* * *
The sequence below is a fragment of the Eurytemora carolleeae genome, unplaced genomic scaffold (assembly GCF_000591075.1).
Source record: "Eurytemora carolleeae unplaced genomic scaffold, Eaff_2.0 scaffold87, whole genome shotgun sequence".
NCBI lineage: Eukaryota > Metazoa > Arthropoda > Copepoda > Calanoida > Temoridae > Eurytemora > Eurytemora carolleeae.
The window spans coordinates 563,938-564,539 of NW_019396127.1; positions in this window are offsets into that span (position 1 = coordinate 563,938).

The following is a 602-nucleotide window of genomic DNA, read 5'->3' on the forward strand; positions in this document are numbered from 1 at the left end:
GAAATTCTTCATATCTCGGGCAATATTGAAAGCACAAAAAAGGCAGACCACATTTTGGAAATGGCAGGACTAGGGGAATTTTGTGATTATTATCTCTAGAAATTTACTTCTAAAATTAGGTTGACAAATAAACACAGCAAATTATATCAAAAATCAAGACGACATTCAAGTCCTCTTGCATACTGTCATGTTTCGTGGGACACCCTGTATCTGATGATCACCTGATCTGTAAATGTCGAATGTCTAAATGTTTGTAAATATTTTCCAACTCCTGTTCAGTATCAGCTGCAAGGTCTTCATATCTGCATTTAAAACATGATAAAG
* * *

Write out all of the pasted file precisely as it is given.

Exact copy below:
The sequence below is a fragment of the Eurytemora carolleeae genome, unplaced genomic scaffold (assembly GCF_000591075.1).
Source record: "Eurytemora carolleeae unplaced genomic scaffold, Eaff_2.0 scaffold87, whole genome shotgun sequence".
NCBI lineage: Eukaryota > Metazoa > Arthropoda > Copepoda > Calanoida > Temoridae > Eurytemora > Eurytemora carolleeae.
The window spans coordinates 563,938-564,539 of NW_019396127.1; positions in this window are offsets into that span (position 1 = coordinate 563,938).

The following is a 602-nucleotide window of genomic DNA, read 5'->3' on the forward strand; positions in this document are numbered from 1 at the left end:
GAAATTCTTCATATCTCGGGCAATATTGAAAGCACAAAAAAGGCAGACCACATTTTGGAAATGGCAGGACTAGGGGAATTTTGTGATTATTATCTCTAGAAATTTACTTCTAAAATTAGGTTGACAAATAAACACAGCAAATTATATCAAAAATCAAGACGACATTCAAGTCCTCTTGCATACTGTCATGTTTCGTGGGACACCCTGTATCTGATGATCACCTGATCTGTAAATGTCGAATGTCTAAATGTTTGTAAATATTTTCCAACTCCTGTTCAGTATCAGCTGCAAGGTCTTCATATCTGCATTTAAAACATGATAAAG